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All Mulches are not Created Equal

All Mulches are not Created Equal

Organic Mulch

 

Organic mulches will be more effective for the heath of the plant over using synthetic mulches. Remember that all organic mulches will decompose some faster than others, so it will be necessary to replace it after a period of time.

 

  • Bark: Shredded off of trees at a lumber mill. After shredded it is grind up into finer size pieces and screened, which will be easier to work with in the landscape. Bark as it decomposes will change color.

 

  • Pine/Spruce

 

  • Brown Hemlock: Orange red

 

  • Bark chips or chunks: bark that has not been shredded

 

  • Straw: Stems and stalks of certain grasses, used as either a cover crop or the by-product of a food source for animals.

 

  • Salt Marsh Hay: Harvested off of salt marshes. Since it is a grass that requires marsh like conditions to survive it should not germinate in your garden.

 

  • Pine Needles: Plentiful crop available in the northeast. Having a high concentration of acidity, when applied will lower the pH in the soil.

 

  • Wood Chips: Branches and stems from trees that have been trimmed and put through a chipping machine which are pulverized into small fragments. Wood takes longer to decompose and can remove nitrogen from the soil. There are two different forms of mulches sold that are created with wood chips.
    • Playground Mulch
    • Dyed or colored wood chips

 

  • Peat Moss: Dredged from bogs. Having the ability to absorb large amounts of moisture. Decomposed peat moss will greatly improve the soil conditions. When it dries out it can form a hard crusty mat.

 

  • Cocoa Bean Hull: The by-product from cocoa of Hershey Pennsylvania. The aroma of chocolate with its dark color is divine.

 

  • Buckwheat Hulls: Tiny hulls when sprinkled with water it glitters. Be careful where you may apply this mulch because it may blow in the wind, when dry. My opinion is this mulch is best for herb or perennial gardens.

 

  • Compost: Anything that was alive at one time that has the ability to decompose such as leaves and grass clippings with the addition of manure sitting in a pile and rotated occasionally will become over a period of six months the final product compost. Excellent soil conditioner and having a dark color it will be attractive. I doubt it will minimize the weeds in your garden beds.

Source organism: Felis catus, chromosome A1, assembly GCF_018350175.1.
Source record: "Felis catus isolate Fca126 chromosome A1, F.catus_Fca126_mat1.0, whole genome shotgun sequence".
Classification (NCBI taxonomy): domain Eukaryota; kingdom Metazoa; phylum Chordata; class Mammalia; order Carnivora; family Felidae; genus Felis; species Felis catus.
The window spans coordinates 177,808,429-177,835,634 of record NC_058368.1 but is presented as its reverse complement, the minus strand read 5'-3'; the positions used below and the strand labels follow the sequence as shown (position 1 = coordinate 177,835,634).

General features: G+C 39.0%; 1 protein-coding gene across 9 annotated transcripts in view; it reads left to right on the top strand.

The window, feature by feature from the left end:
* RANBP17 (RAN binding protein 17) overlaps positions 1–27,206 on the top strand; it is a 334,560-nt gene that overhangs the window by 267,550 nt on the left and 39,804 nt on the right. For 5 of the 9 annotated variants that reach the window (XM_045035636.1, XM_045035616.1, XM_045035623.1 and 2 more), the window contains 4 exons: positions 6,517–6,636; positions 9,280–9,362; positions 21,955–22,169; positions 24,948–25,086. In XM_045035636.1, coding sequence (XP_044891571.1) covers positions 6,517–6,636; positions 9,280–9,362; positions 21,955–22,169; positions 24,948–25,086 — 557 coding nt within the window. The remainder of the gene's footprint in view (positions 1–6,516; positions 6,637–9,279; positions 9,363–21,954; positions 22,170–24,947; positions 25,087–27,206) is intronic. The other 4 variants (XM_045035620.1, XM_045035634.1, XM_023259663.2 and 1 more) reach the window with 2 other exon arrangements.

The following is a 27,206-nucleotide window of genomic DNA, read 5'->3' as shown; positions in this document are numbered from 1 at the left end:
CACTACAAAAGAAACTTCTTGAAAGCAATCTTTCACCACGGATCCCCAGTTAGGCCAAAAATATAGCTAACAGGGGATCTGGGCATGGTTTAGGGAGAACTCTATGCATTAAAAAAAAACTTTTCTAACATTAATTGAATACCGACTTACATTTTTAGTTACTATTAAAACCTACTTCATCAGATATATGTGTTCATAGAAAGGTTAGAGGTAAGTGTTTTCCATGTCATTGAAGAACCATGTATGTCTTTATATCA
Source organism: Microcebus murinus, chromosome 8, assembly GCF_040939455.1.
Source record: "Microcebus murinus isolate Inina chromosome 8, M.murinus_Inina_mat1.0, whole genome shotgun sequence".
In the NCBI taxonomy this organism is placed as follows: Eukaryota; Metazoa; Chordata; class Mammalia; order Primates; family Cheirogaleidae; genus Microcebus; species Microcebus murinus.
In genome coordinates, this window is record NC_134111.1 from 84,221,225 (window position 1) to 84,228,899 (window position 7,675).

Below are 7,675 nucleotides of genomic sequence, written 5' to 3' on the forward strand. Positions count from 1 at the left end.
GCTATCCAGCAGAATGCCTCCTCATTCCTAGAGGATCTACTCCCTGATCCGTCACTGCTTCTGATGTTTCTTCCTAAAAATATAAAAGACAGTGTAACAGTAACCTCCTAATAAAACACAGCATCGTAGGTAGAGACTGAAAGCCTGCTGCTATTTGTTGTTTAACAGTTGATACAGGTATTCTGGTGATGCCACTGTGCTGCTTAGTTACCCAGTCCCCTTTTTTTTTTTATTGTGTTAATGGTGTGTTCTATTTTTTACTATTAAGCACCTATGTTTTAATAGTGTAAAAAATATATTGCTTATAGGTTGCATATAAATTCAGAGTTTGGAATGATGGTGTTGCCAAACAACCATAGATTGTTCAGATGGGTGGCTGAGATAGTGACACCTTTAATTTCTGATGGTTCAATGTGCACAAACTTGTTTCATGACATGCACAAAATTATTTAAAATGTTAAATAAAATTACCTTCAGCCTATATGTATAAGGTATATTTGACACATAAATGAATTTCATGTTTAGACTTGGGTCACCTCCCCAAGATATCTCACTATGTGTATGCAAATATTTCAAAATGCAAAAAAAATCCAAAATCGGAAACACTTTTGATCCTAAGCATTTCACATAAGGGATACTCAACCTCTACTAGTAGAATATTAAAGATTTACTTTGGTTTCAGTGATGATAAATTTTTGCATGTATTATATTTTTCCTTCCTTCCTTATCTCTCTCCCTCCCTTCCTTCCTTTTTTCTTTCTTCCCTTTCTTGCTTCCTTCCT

• Decorative Stone: Stone has the ability to disintegrate with the help of temperature, weather and the seasons ahead. However it will take forever. Stones from different areas of the country have different colors. Stones can absorb solar radiation which can create a hot soil, which can burn roots at the surface or dry out the soil. Sunlight may reflect off light colored stone and reflect onto the foliage of plants causing desiccation. Weeds can grow more effectively through stones then any of the other mulches. Stones can be rough or tumbled to add different textures to the landscape

 

Synthetic Mulch


Synthetic mulch is not natural and it will not usually decompose and may de detrimental to plants.

 

  • Black Plastic: Initially used by vegetable growers has been converted in to the home garden, the landscape bed. When used in the landscape it can harm plants by not allowing air and water to penetrate the soil.

 

  • Landscape Fabric: Where plastic does not allow air or water, landscape fabric will. However it does become inconvenient when additional plantings are necessary. The landscape fabric must be covered to prevent UV decomposition. It has been ample to minimize weed growth below it but not on top of it. Bark Mulch with the landscape fabric will minimize weeds to approximately 90-95%. Mulch by itself may be 75-85%. We sell Typar Landscape Fabric and Fabriscape
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